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Wood ant

Wood Ant - WWC Archives

The Northern Wood Ant (Formica aquilonia) is a very sociable insect, building nests in large groups to form communities.

Each community has its own hunting territory, which it guards fiercely against intruders. A dome is built from leaves and twigs and may include pine needles over the nest to protect it. Within, a network of tunnels hold up to 300,000 worker ants who spend most of their time searching for food. They hunt for insects such as caterpillars and they subdue them by spraying them with formic acid secreted from a gland in the abdomen. The prey is then taken back to the nest and some food is regurgitated to feed the larvae. After mating, the queen begins to lay her eggs using her old nest. The workers then move the eggs to the warmest part of the nest to aid their survival. After a period of time, in which the workers have feed the larvae, they make a cocoon and they emerge as ants.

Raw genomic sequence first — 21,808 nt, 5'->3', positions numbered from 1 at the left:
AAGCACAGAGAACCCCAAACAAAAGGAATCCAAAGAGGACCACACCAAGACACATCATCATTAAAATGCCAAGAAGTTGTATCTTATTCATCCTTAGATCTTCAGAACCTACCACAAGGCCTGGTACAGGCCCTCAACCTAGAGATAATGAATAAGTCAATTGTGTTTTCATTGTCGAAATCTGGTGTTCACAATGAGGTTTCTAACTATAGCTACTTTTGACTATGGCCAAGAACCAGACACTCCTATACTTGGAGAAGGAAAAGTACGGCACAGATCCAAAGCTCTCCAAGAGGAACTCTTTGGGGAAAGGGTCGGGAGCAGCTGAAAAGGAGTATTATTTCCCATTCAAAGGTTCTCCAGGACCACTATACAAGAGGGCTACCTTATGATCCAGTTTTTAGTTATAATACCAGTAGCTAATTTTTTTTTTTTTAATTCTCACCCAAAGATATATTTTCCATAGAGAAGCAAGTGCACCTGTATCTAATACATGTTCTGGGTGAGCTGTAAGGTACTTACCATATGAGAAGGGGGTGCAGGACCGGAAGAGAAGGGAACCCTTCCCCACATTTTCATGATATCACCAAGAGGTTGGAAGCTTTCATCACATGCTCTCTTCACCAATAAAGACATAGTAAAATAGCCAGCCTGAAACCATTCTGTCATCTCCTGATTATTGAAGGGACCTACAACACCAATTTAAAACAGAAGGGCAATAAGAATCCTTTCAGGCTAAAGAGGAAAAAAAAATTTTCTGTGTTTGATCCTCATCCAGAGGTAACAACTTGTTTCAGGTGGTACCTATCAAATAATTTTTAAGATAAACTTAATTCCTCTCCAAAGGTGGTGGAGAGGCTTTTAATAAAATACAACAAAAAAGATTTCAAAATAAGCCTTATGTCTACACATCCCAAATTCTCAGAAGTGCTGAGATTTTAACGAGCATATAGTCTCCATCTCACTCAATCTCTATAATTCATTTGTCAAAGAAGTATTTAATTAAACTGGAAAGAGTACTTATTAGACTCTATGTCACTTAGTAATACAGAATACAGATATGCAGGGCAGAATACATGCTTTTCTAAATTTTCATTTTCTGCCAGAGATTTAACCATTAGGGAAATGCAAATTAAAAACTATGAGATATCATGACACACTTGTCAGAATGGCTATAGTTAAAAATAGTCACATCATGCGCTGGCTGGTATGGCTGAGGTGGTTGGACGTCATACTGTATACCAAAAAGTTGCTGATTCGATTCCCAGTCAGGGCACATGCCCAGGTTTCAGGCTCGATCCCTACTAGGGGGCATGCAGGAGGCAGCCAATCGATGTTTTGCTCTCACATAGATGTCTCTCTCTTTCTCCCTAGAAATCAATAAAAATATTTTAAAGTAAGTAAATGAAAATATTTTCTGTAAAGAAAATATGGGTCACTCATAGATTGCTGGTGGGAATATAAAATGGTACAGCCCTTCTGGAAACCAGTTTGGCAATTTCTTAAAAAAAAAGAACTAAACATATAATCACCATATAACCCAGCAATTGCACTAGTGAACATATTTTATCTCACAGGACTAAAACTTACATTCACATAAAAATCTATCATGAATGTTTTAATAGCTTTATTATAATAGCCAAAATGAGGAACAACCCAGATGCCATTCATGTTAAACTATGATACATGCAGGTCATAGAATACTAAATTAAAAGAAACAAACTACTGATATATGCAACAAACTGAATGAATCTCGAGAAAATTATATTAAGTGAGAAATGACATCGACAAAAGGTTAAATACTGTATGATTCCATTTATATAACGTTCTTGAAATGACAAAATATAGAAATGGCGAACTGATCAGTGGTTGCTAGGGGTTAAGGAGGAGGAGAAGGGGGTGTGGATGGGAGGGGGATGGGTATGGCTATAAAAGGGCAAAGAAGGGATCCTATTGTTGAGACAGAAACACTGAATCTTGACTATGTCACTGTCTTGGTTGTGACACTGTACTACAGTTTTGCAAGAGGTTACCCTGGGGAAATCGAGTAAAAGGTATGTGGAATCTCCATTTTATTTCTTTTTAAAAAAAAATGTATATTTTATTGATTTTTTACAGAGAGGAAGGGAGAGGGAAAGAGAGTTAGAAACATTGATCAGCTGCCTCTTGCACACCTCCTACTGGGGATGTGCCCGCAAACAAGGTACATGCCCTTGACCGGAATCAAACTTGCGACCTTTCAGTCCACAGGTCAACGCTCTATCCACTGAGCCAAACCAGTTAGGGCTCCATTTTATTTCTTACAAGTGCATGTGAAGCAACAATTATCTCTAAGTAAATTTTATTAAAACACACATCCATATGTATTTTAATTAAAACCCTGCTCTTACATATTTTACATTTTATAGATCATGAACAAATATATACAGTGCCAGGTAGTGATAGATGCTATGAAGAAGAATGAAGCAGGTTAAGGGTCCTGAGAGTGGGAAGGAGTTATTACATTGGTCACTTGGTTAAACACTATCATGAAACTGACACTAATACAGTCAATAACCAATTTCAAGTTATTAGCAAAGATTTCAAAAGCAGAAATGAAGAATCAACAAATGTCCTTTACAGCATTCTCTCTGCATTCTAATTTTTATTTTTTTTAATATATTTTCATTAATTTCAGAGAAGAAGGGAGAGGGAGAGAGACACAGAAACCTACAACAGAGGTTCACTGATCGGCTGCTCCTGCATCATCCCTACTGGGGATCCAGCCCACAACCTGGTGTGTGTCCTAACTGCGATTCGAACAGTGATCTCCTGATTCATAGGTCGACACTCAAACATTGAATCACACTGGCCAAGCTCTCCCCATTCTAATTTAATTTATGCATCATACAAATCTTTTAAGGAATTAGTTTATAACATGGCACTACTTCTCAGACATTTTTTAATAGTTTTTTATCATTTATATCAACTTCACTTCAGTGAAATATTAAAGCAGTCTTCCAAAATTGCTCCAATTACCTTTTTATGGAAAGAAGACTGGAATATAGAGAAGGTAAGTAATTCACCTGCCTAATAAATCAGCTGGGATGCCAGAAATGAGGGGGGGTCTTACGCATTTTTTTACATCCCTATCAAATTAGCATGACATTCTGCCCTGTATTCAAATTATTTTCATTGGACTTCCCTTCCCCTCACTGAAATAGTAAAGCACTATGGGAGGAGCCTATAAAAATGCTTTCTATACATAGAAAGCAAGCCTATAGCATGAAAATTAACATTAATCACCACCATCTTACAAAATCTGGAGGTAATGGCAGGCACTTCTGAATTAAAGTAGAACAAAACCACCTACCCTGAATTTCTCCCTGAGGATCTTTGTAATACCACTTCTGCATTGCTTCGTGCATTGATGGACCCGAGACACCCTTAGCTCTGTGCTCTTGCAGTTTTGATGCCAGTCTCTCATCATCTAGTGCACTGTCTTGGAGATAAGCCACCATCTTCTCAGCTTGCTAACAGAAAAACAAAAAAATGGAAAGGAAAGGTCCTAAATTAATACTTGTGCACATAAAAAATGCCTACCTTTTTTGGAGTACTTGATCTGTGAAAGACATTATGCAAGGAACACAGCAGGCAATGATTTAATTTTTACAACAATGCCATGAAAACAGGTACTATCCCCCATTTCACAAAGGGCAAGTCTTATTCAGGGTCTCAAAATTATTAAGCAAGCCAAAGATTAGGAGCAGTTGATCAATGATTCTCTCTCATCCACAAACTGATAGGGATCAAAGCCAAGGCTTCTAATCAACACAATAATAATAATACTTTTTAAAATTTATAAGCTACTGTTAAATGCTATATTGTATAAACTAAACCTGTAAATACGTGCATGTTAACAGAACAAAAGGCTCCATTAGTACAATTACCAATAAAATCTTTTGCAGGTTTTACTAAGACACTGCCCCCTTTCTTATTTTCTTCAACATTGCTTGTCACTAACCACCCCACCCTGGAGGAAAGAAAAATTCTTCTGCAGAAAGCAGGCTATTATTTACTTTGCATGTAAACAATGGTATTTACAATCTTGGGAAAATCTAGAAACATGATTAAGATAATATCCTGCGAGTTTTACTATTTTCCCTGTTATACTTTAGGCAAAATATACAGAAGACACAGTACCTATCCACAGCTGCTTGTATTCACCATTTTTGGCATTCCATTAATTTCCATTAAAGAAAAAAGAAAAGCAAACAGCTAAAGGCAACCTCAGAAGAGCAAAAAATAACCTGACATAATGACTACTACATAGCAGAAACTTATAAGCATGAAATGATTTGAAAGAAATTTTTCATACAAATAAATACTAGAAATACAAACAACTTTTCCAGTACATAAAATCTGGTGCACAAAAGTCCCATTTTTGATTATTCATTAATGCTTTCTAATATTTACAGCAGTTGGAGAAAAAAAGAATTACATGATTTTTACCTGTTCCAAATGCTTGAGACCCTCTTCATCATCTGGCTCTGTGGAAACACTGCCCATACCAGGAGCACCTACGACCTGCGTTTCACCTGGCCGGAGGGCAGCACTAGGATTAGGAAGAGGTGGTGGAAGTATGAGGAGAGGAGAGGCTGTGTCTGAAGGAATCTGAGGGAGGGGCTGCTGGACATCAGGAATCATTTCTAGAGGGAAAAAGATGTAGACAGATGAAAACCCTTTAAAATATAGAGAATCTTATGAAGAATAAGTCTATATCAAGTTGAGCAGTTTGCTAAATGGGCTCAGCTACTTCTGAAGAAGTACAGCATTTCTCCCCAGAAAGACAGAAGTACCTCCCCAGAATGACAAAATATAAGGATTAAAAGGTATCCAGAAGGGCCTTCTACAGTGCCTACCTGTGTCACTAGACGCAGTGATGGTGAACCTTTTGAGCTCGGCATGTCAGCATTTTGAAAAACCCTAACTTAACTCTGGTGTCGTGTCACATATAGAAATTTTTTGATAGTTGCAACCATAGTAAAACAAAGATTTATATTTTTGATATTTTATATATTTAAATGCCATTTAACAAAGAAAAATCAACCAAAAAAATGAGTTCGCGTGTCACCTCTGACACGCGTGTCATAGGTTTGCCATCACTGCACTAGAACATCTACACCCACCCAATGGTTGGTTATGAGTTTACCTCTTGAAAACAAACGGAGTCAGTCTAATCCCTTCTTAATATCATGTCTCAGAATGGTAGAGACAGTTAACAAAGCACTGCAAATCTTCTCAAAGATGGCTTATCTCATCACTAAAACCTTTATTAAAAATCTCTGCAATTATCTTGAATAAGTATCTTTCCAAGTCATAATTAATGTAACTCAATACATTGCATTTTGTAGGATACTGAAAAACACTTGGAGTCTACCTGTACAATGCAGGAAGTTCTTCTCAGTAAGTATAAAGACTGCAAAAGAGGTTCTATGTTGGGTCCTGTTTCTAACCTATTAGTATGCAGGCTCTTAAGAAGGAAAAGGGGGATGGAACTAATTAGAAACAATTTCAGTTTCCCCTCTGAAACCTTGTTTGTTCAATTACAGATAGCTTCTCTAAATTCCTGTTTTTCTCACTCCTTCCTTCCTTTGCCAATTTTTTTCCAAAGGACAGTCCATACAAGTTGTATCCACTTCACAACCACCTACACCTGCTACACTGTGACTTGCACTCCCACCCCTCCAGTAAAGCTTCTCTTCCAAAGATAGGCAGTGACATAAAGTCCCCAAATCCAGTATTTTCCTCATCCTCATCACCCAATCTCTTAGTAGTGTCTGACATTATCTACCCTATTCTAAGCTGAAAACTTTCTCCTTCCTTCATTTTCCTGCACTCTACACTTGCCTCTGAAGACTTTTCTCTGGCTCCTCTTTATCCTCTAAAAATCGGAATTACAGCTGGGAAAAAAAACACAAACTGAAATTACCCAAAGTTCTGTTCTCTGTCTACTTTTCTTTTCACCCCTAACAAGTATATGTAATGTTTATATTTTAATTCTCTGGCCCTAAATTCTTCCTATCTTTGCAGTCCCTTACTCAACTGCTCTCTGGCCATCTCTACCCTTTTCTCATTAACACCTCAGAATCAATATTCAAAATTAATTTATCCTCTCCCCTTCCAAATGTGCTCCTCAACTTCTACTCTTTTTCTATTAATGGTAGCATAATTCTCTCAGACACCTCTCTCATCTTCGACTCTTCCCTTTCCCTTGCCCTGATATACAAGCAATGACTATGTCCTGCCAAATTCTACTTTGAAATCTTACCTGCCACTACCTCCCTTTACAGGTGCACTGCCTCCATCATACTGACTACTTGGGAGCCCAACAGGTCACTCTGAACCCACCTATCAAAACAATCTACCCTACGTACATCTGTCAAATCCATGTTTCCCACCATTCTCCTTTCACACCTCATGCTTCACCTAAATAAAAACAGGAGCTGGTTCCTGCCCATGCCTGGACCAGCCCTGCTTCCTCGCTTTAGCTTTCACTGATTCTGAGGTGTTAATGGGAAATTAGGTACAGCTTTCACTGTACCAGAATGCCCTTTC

Size: 7-11mm

Description: Blackish gaster ('abdomen') with dull red on the head, thorax and legs.

Habitat: Woodlands

Similar Species: Southern Wood Ant Formica rufa, Hairy Wood Ant F.lugubris, Slave-making Ant F.sanguinea